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Brett Hardcastle is thriving after a near-fatal heart attack thanks to two constants in his life: His loving wife, Denise, and the sport of tennis.
By Sarah Gulbrandsen, special to USTA.com
The USTA Pacific Northwest 18 & Over 3.0 men’s team from Olympia, Wash., made it out of the woods to compete at the 2013 USTA National Championships in Tucson, Ariz., and for team member and heart attack survivor Brett Hardcastle, it’s a fresh chance to appreciate the game he learned to love later in life.
The 55-year-old began playing tennis with his wife, Denise, as a way to occupy their time after their five children moved out of the house. Denise fell in love with the game first, quickly immersing herself in all of its aspects. Brett quickly realized the way to spend more time with his occupied wife was to pick up a racquet and join her. Doing just that, he signed up with USTA League and aligned himself with the group that would become his championship teammates, practicing extensively to keep up with both Denise and the team.
Hardcastle’s game developed, and he quickly became the squad’s No. 1 doubles player. All was well until a league match in 2012 at the team’s home base, the Valley Athletic Club. In the middle of a point, Hardcastle collapsed on the court.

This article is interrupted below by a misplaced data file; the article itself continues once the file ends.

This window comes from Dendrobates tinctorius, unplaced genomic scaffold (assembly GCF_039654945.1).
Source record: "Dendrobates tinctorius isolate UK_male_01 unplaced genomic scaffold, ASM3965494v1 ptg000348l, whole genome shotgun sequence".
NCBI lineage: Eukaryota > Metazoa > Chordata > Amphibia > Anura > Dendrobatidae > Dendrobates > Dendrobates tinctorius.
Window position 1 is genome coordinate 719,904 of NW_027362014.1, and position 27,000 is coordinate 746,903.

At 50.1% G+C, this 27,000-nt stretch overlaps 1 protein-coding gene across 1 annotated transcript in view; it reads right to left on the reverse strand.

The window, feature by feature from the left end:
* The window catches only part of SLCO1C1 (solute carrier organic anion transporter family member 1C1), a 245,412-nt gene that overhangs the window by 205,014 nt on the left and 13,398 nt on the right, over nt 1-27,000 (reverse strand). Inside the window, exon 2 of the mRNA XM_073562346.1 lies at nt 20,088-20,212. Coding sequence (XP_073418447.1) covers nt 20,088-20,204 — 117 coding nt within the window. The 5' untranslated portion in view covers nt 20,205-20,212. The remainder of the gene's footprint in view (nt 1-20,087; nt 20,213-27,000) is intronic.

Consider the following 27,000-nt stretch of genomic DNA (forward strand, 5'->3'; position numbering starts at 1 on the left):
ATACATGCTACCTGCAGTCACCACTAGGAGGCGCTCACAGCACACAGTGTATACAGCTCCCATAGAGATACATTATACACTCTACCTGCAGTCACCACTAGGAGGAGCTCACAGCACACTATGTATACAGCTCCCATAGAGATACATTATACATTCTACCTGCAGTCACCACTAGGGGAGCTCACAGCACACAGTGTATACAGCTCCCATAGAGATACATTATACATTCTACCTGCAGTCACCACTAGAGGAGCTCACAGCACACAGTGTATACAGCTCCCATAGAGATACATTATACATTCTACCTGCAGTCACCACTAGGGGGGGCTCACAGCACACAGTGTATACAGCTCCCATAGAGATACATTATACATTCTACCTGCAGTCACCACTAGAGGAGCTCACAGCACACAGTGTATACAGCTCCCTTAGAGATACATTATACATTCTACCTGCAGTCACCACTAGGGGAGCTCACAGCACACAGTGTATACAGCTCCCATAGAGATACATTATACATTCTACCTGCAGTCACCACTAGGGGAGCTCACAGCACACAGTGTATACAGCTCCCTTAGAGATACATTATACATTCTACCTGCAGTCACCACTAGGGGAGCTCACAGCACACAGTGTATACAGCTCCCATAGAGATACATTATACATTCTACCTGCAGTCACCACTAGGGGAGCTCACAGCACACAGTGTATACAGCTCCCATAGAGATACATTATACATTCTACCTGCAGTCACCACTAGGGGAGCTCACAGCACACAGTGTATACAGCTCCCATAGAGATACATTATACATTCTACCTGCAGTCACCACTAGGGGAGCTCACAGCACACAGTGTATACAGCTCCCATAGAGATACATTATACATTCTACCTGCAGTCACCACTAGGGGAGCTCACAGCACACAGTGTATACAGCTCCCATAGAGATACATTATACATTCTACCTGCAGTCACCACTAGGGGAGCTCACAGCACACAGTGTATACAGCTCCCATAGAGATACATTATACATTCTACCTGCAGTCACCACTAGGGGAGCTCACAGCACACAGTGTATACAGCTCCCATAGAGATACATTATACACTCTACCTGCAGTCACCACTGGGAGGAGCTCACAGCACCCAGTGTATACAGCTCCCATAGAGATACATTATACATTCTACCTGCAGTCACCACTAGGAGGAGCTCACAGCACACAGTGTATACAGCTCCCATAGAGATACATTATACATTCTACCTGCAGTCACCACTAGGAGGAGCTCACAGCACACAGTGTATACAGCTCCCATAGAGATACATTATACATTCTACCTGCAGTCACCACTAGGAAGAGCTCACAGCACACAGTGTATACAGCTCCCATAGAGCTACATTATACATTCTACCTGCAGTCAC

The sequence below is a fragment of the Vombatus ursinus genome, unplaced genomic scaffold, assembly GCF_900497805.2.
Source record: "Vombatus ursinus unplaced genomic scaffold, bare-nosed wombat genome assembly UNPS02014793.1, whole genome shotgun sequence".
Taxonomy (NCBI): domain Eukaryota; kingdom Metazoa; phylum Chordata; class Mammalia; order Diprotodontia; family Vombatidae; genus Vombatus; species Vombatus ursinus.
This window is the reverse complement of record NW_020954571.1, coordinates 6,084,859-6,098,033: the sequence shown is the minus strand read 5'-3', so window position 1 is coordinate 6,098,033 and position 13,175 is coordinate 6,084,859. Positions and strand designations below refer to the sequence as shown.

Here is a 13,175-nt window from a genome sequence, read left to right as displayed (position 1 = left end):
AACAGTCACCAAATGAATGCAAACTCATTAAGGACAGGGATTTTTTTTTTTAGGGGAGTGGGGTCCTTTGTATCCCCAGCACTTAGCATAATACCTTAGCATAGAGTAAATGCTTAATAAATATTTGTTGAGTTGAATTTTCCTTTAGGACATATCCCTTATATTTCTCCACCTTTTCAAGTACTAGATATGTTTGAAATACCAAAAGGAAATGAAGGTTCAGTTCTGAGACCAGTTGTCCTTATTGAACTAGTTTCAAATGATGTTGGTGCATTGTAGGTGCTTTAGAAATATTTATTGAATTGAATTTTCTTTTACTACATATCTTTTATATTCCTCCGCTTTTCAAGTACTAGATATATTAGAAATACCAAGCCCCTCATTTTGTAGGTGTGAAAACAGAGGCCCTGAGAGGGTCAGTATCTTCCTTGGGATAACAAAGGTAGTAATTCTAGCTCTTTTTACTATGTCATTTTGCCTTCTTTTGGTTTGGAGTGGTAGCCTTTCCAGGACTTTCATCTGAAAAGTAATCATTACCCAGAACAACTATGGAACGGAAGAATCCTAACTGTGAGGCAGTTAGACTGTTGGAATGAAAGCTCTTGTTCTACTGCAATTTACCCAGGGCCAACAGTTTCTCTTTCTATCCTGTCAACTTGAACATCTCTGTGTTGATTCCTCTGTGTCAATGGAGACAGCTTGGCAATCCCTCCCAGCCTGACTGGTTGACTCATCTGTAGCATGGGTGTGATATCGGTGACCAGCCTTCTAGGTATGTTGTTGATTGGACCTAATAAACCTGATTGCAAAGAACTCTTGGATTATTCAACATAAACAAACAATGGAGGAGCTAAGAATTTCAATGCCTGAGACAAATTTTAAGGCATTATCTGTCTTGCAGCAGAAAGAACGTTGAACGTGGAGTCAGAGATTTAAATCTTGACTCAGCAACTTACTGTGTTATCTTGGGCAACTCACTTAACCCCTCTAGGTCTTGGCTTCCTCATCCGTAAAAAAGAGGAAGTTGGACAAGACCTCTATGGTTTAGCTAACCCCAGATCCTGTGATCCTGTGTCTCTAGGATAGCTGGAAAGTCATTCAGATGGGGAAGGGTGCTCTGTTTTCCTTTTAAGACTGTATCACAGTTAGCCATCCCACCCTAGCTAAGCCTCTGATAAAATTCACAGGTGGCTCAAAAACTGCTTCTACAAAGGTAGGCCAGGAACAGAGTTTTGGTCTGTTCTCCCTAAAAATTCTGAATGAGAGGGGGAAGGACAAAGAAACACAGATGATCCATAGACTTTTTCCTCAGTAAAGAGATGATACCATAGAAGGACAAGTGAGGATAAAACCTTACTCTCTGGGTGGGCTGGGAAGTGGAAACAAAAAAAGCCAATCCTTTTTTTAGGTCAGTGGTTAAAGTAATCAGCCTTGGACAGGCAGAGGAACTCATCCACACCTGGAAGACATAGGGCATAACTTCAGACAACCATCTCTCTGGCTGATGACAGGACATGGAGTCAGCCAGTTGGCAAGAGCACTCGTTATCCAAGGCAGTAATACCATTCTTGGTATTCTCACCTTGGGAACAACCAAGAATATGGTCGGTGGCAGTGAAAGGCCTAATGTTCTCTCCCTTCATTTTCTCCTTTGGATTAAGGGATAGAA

“The heart attack was hereditary, I found out,” said Hardcastle, who was forced to the sidelines for six months at the request of his doctor. “It was a total surprise. My diet was good, and I always exercised several times a week. I take cholesterol medication and an adrenaline stabilizer to make sure that I’m not receiving too much adrenaline into my heart.”
After his recovery, Hardcastle got right back on making it to first doubles again – within a year of his near-death experience, he had earned the spot once more.
“Now, I feel like I am in the best shape I have been in 20 years,” he said.
As Hardcastle took the court at Nationals, Denise watched from the bleachers, a huge smile on her face. She said she's “thankful to be here” considering all that’s happened and the stress put on the family since that fateful day. Credit also goes to the team’s captain, Jim Phillips, and Hardcastle's 10 teammates, who were always a source of encouragement during his convalescence.
“I like the competition and camaraderie,” said Hardcastle of being part of the Pacific Northwest team. “I have always played baseball and basketball, but it’s nothing like tennis. It’s an athletic game, it’s a sociable game, and it has been a blast to meet new people and make great friends.”
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